Aside from the physical challenges, I think the mental challenges are probably the most fun part. A lot of people equate it to chess: It's very mental and strategic. You're always looking for an advantage or opening—or a crack or something to give you an edge. It can be two guys, and one is not as athletic, but he's smarter and a little bit more experienced. He's using his brain more than brawn. And that guy can come out on top. I think that is fascinating. You don't have to be the biggest, fastest, or tallest guy. If you put in the hard work and listen to your coaches and study the game and fall in love with the sport, you'll find yourself.
Name: Kayla Hasbrook
Weight Class: Lightweight
Gig: Bartender and Manager at ABC Cocina, Jean-Georges’s Latin American restaurant in Gramercy
What made you want to get in the ring?
At first I wasn't sure if I wanted to do it because I really like my nose. But I just turned 30 and I know a lot of the transformational and physical stuff that people undergo when they start boxing. So I decided, why not be 30 years old and in pretty much the best shape of my life? I've always been pretty physical so it's a way for me to kick it up a notch and try something new.
Will you stick with boxing now that the program is over?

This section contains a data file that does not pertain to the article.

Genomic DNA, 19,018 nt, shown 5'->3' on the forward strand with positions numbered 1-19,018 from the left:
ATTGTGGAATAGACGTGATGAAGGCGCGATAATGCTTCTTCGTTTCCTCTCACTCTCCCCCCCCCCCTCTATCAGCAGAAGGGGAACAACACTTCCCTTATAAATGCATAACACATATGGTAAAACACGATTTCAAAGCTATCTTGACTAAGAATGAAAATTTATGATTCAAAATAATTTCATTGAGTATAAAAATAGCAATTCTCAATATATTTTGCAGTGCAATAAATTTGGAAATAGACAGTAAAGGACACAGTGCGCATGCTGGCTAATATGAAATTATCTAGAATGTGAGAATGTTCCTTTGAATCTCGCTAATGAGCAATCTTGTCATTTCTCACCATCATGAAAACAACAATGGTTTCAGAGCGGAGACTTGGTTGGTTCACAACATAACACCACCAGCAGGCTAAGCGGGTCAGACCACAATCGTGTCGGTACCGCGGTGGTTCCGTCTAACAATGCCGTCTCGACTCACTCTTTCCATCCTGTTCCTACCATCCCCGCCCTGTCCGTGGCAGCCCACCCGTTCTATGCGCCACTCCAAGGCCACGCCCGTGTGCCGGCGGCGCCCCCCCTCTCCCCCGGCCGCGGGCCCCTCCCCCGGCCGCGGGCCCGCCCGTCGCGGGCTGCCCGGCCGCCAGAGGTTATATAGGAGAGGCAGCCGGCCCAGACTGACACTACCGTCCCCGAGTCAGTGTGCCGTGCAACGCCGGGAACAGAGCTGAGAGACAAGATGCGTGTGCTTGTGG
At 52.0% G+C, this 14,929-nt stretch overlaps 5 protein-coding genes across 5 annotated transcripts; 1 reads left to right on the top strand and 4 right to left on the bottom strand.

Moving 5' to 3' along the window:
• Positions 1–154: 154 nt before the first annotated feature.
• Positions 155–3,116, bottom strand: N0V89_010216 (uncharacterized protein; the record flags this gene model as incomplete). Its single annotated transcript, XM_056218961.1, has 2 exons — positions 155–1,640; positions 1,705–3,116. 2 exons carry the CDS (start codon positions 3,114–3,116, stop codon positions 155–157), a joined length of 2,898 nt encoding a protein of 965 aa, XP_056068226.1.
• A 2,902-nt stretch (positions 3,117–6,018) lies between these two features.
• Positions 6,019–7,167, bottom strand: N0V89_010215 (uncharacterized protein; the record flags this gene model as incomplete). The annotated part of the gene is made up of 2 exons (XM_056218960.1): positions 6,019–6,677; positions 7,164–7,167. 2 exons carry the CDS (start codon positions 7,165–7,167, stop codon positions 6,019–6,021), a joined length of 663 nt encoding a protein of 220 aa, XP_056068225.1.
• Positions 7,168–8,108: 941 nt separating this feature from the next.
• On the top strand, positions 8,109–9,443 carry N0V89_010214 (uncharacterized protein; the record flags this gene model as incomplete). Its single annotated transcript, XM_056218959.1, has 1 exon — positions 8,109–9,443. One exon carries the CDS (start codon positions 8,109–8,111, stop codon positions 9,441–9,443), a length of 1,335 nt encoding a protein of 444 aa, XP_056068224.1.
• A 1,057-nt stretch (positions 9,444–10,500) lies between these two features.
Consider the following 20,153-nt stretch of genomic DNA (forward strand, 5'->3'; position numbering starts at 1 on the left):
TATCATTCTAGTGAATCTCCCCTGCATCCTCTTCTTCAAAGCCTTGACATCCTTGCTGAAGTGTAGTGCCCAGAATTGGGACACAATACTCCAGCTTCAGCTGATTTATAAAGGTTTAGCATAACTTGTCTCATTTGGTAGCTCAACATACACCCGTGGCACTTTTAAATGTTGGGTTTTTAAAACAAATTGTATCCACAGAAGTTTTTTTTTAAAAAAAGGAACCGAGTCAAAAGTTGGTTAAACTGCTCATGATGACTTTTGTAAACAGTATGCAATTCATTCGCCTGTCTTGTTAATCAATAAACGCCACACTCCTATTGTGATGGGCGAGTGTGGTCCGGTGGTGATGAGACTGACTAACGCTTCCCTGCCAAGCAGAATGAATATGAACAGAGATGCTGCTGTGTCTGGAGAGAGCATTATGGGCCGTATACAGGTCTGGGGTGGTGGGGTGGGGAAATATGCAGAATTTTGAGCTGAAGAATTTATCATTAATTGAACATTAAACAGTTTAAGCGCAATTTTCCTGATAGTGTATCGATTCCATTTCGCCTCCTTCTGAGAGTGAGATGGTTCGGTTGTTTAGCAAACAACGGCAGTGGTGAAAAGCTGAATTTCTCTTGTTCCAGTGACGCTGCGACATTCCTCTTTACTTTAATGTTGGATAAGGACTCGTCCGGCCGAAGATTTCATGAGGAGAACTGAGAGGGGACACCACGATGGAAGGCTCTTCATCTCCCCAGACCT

The part that I enjoy the most is being in the ring. The training is great. I was a huge yoga fanatic before this. The level of intensity is definitely something different and my body changed completely from doing that. I love the results I've seen. I know that I want to stick with it to get results. I'm in the best shape of my life right now, 100%, no doubt in my mind.
Name: Brian Valencia
Weight Class: Middleweight
Gig: Bartender at the Box, a stylish cabaret nightclub in Soho
What attracted you to participating in the Bartender Boxing Organization program?
As you get older, you kind of lose your touch with health and fitness. Especially in the [nightlife] industry. I was used to the same routine: go to work, drink a lot, go home, wake up super late in the day, maybe eat some food, then wait around for the next shift to repeat again. I was kind of getting stagnant.
What about the training surprised you the most?
Definitely it was the intensity. I was pretty much training three to four hours every day. I'm a runner; I can do 10 miles. I'll do three three-minute rounds of boxing or sparring and I'm just as gassed as running 10 miles. It's incredible how in shape these boxers and trainers are.